MG Rover directors have released a statement slamming the government for launching a Serious Fraud Office investigation looking into the collapse of the failed firm.
Business secretary Lord Mandelson ordered the investigation after receiving the four year, £16 million report into the collapse of MG Rover.
A statement from the MG Rover directors said: “The announcement is mystifying given that at no stage during the last four years of the government inspectors’ investigation has there been any suggestion of fraud or criminal activity of any kind.
“Both the National Audit Office and the MG Rover administrators, PWC, carried out thorough investigations into the company’s affairs and concluded there was no evidence whatsoever of any wrongdoing.
“Lawyers advising the directors who have sat through all of the interviews and read every scrap of evidence have confirmed there has never been any suggestion of fraud during the investigation. At all times, the directors have willingly and openly accounted for their actions.”
The statement went on to criticise the role of government in MG Rover’s collapse and questioned whether the investigations would be a further waste of taxpayer’s money.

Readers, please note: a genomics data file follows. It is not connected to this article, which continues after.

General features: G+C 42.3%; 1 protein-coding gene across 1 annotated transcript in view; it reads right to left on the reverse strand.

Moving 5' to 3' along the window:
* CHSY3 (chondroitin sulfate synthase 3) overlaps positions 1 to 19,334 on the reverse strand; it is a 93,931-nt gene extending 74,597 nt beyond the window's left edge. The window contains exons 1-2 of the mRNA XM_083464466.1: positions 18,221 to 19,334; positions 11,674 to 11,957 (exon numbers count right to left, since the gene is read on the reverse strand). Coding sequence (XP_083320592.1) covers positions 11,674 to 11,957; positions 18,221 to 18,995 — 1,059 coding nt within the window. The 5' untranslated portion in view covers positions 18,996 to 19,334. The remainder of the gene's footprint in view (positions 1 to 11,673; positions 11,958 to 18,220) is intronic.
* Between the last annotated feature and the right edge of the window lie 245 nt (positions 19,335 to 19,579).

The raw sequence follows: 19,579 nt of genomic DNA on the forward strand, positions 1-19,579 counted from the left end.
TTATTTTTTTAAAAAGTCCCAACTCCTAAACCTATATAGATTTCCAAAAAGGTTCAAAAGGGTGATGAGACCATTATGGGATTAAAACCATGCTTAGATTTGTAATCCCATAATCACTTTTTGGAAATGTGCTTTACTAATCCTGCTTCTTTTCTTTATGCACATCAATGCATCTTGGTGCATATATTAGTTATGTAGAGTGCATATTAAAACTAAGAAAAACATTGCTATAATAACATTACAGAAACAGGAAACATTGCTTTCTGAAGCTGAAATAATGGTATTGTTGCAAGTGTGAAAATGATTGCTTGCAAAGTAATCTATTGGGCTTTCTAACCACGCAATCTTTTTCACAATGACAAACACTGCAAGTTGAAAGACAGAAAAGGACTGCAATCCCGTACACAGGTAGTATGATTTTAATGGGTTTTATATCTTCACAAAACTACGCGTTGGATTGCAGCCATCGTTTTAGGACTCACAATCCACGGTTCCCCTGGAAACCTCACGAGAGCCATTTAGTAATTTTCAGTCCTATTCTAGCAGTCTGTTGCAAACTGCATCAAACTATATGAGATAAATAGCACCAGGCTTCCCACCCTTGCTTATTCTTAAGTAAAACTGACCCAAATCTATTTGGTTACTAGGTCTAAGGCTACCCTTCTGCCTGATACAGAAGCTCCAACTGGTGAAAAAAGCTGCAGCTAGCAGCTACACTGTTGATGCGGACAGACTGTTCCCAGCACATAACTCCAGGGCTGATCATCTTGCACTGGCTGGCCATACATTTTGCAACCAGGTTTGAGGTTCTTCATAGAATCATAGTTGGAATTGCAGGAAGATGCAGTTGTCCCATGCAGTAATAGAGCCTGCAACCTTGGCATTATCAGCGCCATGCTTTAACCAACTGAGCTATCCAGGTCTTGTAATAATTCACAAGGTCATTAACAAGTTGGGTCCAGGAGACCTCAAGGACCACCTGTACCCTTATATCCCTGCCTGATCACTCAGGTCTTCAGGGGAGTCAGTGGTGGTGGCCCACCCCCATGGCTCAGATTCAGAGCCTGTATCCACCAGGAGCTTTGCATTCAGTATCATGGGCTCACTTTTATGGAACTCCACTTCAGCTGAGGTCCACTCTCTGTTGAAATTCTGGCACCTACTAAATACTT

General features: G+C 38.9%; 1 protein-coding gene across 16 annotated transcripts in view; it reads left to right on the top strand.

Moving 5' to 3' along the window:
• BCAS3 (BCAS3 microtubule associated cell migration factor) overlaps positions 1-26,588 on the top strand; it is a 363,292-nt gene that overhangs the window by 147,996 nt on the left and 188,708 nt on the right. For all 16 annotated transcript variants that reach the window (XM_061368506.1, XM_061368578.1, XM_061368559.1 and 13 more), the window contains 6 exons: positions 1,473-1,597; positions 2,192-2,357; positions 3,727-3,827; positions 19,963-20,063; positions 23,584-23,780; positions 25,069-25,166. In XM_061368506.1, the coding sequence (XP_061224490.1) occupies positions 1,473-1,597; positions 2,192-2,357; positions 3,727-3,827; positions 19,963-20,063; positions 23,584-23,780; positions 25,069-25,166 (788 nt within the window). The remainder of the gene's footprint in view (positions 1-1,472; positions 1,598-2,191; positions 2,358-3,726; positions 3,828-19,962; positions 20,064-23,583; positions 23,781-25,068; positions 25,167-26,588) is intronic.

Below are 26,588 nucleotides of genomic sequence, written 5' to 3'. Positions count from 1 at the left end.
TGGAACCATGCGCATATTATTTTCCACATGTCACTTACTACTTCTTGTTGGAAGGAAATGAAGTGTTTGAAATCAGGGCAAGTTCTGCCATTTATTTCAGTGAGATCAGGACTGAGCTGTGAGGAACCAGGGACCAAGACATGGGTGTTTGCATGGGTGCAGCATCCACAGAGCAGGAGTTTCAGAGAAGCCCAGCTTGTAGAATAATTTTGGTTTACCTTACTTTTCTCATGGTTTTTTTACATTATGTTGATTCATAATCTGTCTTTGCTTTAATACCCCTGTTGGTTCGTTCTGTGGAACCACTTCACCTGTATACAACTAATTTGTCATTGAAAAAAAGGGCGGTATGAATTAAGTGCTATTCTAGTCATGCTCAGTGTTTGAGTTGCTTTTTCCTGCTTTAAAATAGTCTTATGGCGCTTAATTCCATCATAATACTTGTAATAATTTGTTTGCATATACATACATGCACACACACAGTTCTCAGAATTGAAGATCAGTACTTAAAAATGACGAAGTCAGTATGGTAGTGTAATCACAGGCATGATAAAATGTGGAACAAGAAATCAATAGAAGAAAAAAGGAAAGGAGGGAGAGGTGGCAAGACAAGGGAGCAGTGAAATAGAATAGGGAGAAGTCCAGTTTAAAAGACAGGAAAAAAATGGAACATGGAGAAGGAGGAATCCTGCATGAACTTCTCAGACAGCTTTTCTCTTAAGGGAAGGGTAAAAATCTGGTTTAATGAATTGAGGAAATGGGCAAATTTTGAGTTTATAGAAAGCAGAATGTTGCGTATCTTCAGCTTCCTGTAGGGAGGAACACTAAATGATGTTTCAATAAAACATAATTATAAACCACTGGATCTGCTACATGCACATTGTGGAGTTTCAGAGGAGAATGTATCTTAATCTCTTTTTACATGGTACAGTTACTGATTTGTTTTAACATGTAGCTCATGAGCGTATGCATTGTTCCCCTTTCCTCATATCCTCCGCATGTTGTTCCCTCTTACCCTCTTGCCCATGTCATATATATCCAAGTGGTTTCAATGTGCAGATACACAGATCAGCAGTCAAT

They also criticised the government for allegedly withdrawing a loan to the firm at the 11th hour which could have sealed a deal with a Chinese manufacturer and prevented the loss of 6000 jobs.
The statement said: “People, particularly in the West Midlands, want to know why the government withdrew its offer of a loan to company at the 11th hour which would have helped secure a deal with Chinese carmakers and gone a long way to saving MG Rover.
“If the government has been so concerned to get to the heart of the matter why has it flatly refused more than 30 requests under the Freedom of Information Act which would have revealed correspondence and documents that would have shed some light on the government’s role in the affair.”
Speaking before the MG Rover director’s statement was released, Lord Mandelson said: “There has been a comprehensive and thorough investigation into the events which led to the company failing, workers losing their jobs and creditors not getting paid. The SFO must now see if there are grounds for prosecution.”